China's great gamble
(Feb 28, 2009)
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In this issue:
When in trouble, people respond instinctively. Seems like countries do too. Faced with an economic slowdown, China is falling back on its instinct, which is to stimulate economic activity by creating industrial capacity and it has chosen petroleum refining for the purpose. As per the Wall Street Journal, Sinopec and PetroChina will add a refining capacity of more than 2 m barrels per day. China plans to process around 9 m barrels of oil per day in 3 years. These companies are currently strapped for cash but have no option but to comply with their masters' fiat.
» Citigroup's insatiable need for funds
» Tata Steel beats expectations
» 55 m people pushed below the poverty line
» US economy slides 6.2% in December quarter
» ...and more!
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China is clearly gambling. There is an overcapacity situation in the refining industry worldwide. In addition, the demand outlook for petroleum products is weak due to the worldwide economic slowdown. If the economy recovers and demand for oil product shoots up like China expects it to, this move will look farsighted. If it doesn't, it will be left feeding the proverbial white elephant.
India's largest private sector company, Reliance Industries (RIL), is set to get even bigger. The company is set to merge its subsidiary Reliance Petroleum (RPL) with itself to create an organisation with combined sales of around 20% of all BSE-Sensex companies. Both the companies' boards will meet on March 2 to finalise the merger process. The merged entity will be the sixth-biggest private sector refiner in the world with a total capacity of 1.2 m barrels per day.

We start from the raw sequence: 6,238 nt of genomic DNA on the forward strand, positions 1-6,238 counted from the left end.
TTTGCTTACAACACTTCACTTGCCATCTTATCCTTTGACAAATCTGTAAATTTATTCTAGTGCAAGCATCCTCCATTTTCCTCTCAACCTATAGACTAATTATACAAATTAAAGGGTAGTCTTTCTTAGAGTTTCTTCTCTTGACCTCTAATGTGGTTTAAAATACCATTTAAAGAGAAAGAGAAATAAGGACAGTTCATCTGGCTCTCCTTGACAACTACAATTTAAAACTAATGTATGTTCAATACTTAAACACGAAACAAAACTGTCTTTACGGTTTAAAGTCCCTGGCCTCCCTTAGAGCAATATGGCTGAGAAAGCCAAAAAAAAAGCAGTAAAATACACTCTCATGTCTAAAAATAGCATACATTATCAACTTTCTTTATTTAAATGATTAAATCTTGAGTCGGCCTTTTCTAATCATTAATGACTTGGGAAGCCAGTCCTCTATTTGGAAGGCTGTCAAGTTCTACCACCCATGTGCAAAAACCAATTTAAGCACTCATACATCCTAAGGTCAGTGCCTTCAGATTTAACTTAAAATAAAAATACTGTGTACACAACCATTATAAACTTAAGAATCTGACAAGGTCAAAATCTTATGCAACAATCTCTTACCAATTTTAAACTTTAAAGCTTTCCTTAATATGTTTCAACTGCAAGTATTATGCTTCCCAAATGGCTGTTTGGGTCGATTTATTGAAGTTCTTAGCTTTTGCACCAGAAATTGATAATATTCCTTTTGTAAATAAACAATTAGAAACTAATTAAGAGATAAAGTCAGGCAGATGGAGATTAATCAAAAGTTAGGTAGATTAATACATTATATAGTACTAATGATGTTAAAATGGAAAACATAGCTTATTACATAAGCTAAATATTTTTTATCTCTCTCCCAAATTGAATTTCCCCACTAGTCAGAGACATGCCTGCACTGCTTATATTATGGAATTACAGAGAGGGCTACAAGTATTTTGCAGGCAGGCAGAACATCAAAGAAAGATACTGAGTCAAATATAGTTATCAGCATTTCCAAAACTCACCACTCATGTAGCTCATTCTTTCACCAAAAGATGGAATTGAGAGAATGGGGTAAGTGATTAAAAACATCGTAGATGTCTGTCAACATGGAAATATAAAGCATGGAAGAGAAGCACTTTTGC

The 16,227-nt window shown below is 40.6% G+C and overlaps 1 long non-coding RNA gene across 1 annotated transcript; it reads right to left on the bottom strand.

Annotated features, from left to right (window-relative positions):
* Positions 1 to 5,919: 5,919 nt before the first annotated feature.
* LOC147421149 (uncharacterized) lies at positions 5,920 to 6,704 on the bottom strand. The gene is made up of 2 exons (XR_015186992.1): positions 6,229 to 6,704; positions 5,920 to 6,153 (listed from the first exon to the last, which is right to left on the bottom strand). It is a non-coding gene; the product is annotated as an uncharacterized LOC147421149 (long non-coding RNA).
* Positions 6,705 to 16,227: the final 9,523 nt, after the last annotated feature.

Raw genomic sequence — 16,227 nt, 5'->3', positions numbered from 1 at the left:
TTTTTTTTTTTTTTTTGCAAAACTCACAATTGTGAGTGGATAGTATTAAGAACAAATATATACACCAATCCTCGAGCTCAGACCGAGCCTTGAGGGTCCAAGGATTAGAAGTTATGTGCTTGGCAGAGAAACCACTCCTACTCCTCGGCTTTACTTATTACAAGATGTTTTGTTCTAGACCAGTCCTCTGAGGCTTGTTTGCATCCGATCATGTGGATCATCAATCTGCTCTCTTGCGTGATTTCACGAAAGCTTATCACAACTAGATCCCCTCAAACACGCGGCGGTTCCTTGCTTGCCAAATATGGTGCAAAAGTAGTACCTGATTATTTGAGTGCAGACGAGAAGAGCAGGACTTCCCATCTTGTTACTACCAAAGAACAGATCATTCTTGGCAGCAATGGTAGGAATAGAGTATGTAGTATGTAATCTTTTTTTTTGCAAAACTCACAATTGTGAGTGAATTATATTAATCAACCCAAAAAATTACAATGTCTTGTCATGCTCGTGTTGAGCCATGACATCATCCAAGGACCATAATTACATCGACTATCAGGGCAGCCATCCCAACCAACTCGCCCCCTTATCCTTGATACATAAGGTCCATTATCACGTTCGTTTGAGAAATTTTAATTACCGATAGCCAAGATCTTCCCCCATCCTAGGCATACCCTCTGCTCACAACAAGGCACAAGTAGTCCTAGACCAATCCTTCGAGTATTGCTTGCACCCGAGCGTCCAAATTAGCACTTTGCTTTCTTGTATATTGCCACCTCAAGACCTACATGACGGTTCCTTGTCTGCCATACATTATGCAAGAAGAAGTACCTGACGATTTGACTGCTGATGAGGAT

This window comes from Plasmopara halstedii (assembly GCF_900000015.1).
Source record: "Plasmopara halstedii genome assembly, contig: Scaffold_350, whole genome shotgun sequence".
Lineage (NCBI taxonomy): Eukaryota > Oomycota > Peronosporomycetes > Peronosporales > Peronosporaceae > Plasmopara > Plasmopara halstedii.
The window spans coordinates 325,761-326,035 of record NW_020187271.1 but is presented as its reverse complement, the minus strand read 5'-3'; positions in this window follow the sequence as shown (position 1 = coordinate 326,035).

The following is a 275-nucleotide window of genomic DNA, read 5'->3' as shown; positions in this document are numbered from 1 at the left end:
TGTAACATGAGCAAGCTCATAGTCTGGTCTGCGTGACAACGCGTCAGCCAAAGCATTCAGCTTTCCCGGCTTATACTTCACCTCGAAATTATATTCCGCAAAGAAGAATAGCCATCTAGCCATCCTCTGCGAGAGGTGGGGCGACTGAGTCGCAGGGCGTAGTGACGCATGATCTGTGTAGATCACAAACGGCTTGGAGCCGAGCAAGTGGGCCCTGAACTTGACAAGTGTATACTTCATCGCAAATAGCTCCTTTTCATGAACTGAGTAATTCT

As reported in The Economic Times, 'the merger will help the combined entity save on income tax and dividend distribution tax. It will also create a much bigger balance sheet, which will help RIL raise money for working capital and for expansion.'
While there's no denying these arguments that RIL will emerge as a colossus after this merger, we are concerned that the increased size of the company will further enhance its standing in decisions regarding India's energy policy, where we have already read much about its malicious international dealings and other misrepresentations. We also raise doubts on the timing of this merger, given that RPL's losses during the current quarter will now be veiled by the consolidation of its financials with RIL.
The Enforcement Directorate (ED) is already probing RPL's dealings in the UN-administered oil-for-food programme that ran from 1995 to 2003. As reported in leading business dailies, the ED has sought approval from the finance ministry to approach authorities in Iraq, Lebanon and Jordan for details on whether RPL paid anything extra to Saddam Hussein's regime to secure oil contracts under this programme.
Global banking behemoth Citigroup, which at one point had been deemed "too big to fail", will be in need of more government funding. Infact, as reported in the New York Times, the US treasury department reached a deal to take a stake of 30% to 40% in the beleaguered bank as part of a third bailout. Further, the current CEO Mr. Vikram Pandit will continue to head the bank despite receiving considerable flak for not being able to turn things around. However, the bank may most likely have to shake up its board so that it has a majority of independent directors. While the increase in stake of the government in Citigroup has raised the specter of nationalization, some comfort can be drawn from the fact that the Fed chief Mr. Ben Bernanke had earlier voiced his aversion towards nationalizing US' big banks. However, given the uncertainty, it remains to be seen how developments on this front pan out. All said and done, as of now, taxpayers who have injected more than US$ 45 bn into the bank, have become Citigroup's single largest shareholder.